Tag Archives: 152-8

Mazzini and Italy

After 1815 and the end of the Napoleonic Wars, a number of political ideologies swept through Europe including liberalism (the idea that nations should be governed by a constitutional government with the consent of the people) and nationalism (an idea which urged for political independence for distinct ethnic and cultural groups). One thinker who combined these two philosophies was the Italian Joseph Mazzini (1805-1872).
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The Sadler Committee Report

The new factory manufacturing of the 19th century resulted in massive changes to the working lives of Europeans. Labor conditions were far more dangerous and strenuous than the traditional agricultural labor. In 1832, the UK Parliament held hearings (under David Sadler) to investigate abuses and concerns. Some excerpts from the testimony are below.
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An Age of War and Revolution

The western world of the 18th century saw the philosophies and theories of Enlightenment philosophers (like John Locke) put to the test of being made the concrete foundations of political systems. In North America, the Caribbean, and Europe violent revolutions emerged, producing new states (the United States of America, Republican France, and Haiti for example.
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The Enlightenment Philosophy of John Locke

John Locke (1632-1704) was an English philosopher and political theorist. One of his best known works was Two Treatises of Government (1690). This book set out a theories of government that would have a long-lasting impact–especially in Europe and the western world.

The following are excerpts from Locke’s Second Treatise of Government
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The Qing Dynasty

Despite the foreign origins of the Qing dynasty, the overall system of government remained under the control of scholar-gentlemen trained and tested in Confucian philosophies.

The following excerpt, “On the Duties of an Official,” provides an glimpse into the scope of government in China during the 18th century.

ON THE DUTIES OF AN OFFICIAL By Chen Hongmou
(via Columbia University’s Asia for Educators site)

Galileo’s Letter to Christina of Tuscany

In this l615 letter to Grand Duchess Christina of Tuscany, Galileo defends the theory of heliocentrism–that the Earth revolves around the sun. While popular sentiment tends to hold that the Church condemned Galileo from the start, his ideas were the center of a crucial and long debate which ended with more conservative forces in the church winning. Galileo would be condemned as a heretic.
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Church Regulations for Geneva

Concerning the Times of Assembling at Church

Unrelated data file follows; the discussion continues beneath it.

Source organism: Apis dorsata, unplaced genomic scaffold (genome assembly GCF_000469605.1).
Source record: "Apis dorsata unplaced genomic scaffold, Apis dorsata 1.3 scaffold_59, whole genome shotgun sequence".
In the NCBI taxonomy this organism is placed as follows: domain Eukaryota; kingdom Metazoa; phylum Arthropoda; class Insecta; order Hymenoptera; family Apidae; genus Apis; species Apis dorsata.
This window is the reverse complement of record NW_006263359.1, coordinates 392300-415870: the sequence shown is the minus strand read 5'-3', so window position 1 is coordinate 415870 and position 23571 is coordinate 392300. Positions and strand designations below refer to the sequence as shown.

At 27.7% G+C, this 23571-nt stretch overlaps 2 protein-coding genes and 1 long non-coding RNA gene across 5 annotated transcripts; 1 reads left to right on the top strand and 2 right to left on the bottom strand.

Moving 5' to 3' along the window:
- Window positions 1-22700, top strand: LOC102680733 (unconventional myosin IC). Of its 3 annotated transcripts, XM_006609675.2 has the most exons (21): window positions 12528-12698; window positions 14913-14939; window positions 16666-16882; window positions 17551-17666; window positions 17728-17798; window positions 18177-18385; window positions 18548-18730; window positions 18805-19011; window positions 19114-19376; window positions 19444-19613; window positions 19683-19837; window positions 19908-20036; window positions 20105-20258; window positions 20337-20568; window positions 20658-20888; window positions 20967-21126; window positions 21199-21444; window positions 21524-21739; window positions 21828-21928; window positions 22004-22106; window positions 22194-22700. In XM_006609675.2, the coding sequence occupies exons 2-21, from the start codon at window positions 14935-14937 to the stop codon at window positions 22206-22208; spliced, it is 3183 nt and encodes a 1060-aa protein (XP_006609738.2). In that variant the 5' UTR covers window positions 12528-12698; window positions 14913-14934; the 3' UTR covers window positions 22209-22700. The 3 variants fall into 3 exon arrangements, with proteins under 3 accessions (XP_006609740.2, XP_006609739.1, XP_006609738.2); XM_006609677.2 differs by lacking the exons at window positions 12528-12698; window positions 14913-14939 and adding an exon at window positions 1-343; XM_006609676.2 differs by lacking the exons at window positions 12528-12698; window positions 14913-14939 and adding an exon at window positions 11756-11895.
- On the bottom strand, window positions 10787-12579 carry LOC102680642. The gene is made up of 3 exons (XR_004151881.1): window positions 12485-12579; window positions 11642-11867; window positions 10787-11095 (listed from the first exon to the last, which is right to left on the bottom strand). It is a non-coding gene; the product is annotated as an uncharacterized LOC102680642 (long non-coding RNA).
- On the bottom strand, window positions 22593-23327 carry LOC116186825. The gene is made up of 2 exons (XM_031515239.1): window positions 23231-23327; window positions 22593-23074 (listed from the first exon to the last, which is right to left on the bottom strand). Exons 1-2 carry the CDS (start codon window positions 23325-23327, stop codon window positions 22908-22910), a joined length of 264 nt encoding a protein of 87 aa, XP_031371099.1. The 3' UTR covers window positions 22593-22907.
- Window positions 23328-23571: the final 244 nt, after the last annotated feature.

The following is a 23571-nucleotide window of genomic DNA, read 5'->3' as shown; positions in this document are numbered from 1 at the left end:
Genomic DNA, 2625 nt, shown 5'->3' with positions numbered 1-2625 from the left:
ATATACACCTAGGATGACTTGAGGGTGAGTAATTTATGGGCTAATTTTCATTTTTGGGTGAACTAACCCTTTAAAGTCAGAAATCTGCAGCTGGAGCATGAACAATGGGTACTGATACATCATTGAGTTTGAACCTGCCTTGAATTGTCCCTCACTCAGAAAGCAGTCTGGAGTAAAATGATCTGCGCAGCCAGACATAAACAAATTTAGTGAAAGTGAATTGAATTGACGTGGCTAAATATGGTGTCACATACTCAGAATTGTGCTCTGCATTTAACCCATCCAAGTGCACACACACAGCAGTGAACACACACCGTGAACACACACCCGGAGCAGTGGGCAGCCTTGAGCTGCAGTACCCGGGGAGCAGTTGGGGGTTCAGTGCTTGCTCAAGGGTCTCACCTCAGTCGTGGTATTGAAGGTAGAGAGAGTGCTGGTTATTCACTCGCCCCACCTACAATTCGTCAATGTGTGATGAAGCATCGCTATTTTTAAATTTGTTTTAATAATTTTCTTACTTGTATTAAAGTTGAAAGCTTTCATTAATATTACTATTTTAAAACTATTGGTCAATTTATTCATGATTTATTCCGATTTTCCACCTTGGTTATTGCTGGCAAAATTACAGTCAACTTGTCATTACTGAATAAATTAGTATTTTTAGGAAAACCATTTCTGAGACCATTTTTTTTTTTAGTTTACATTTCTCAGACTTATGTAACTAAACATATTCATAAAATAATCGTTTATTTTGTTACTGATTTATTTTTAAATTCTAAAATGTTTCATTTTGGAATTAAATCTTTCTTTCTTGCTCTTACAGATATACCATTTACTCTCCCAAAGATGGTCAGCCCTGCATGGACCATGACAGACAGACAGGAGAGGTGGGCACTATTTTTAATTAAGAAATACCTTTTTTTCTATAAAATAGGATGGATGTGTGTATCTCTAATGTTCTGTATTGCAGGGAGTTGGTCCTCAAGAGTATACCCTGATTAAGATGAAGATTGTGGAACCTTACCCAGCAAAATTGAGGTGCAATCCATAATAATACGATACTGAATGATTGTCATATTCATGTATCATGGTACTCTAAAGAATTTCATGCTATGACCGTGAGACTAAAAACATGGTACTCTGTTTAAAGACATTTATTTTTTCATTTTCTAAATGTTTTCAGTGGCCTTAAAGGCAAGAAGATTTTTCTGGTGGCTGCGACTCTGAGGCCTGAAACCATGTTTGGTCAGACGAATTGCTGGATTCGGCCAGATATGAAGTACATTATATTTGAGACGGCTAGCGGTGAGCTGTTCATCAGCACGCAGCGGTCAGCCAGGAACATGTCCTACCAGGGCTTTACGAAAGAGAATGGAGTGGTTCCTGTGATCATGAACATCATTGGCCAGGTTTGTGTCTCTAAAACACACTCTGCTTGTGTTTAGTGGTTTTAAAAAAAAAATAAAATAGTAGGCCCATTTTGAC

That the temples be closed for the rest of the time, in order that no one shall enter therein out of hours, impelled thereto by superstition ; and if anyone be found engaged in any special act of devotion therein or near by he shall be admonished for it: if it be found to be of a superstitious nature for which simple correction is inadequate then he shall he be chastised.

Blasphemy.

Whoever shall have blasphemed, swearing by the body or by the blood of our Lord, or in similar manner, he shall be made to kiss the earth for the first offence ; for the second to pay 5 sous, and for the third 6 sous, and for the last offence be put in the pillory for one hour.

Drunkenness.

  1. That no one shall invite another to drink under penalty of 3 sous.
  2. That taverns shall be closed during the sermon, under penalty that the tavern -keeper shall pay 3 sous, and whoever may be found therein shall pay the same amount.
  3. If anyone be found intoxicated he shall pay for the first offence 3 sous and shall be remanded to the consistory ; for the second offence he shall he held to pay the sum of 6 sous, and for the third 10 sous and be put in prison.
  4. That no one shall make roiaumes [a big party] under penalty of 10 sous.

If anyone sings immoral, dissolute or outrageous songs, or dance the virollet or other dance, he shall be put in prison for three days and then sent to the consistory.

Usury.
That no one shall take upon interest or profit more than five per cent., upon penalty of confiscation of the principal and of being con-demned to make restitution as the case may demand.

Games.
That no one shall play at any dissolute game or at any game whatsoever it may be, neither for gold nor silver nor for any excessive stake, upon penalty of 5 sous and forfeiture of stake played for.

Questions for consideration:

  1. How do these rules go beyond religious matters?
  2. What types of behavior seemed to be the most objectionable in these regulations?